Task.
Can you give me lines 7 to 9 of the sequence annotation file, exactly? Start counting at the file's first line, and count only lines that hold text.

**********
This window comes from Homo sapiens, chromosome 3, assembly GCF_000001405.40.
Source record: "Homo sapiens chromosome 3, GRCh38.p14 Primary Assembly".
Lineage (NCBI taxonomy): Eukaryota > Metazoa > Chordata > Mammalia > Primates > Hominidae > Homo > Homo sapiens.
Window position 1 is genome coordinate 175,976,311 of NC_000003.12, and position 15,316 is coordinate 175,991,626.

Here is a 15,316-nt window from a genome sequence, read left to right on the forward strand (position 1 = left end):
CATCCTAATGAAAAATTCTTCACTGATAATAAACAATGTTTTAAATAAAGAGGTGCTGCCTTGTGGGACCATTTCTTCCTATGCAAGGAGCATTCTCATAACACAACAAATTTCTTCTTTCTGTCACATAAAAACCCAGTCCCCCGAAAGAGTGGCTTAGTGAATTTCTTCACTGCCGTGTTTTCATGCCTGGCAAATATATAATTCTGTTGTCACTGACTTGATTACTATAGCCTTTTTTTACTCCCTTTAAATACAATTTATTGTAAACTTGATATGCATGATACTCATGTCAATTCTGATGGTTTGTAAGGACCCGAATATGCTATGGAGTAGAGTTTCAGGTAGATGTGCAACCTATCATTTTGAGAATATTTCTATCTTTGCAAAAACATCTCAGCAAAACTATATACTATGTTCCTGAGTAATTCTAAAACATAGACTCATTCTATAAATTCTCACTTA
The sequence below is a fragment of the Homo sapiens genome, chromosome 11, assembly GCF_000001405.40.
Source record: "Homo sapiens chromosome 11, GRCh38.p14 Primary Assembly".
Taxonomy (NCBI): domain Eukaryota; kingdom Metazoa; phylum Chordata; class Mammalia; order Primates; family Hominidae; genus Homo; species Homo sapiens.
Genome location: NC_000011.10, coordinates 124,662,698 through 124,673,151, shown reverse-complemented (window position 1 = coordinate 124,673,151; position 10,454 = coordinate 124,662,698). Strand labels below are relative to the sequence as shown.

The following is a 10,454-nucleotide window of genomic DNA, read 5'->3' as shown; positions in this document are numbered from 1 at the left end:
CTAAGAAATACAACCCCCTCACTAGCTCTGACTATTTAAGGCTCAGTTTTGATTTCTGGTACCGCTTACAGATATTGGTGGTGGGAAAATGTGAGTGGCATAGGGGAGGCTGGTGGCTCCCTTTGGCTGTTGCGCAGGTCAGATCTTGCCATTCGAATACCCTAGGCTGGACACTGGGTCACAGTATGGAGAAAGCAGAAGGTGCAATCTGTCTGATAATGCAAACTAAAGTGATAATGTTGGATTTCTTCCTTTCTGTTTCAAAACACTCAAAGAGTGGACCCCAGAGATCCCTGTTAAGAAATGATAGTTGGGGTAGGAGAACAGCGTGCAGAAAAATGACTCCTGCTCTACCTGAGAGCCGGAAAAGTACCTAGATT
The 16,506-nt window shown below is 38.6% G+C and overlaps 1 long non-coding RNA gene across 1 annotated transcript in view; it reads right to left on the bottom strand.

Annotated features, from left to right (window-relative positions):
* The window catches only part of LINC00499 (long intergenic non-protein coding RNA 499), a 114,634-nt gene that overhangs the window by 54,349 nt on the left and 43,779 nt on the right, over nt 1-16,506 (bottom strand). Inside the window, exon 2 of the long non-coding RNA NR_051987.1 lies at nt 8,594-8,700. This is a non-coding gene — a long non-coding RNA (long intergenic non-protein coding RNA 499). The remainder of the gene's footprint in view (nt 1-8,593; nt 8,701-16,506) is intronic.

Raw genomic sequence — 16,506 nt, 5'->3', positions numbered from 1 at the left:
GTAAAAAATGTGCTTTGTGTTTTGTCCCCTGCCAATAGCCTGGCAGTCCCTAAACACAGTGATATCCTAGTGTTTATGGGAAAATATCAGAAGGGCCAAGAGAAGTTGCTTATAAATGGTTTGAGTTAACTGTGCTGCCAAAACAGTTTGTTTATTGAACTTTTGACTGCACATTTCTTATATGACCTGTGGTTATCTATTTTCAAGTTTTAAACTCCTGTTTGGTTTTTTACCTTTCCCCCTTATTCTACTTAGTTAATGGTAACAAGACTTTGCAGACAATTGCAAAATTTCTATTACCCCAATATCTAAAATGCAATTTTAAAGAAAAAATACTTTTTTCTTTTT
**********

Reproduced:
The sequence below is a fragment of the Homo sapiens genome, chromosome 11, assembly GCF_000001405.40.
Source record: "Homo sapiens chromosome 11, GRCh38.p14 Primary Assembly".
Taxonomy (NCBI): domain Eukaryota; kingdom Metazoa; phylum Chordata; class Mammalia; order Primates; family Hominidae; genus Homo; species Homo sapiens.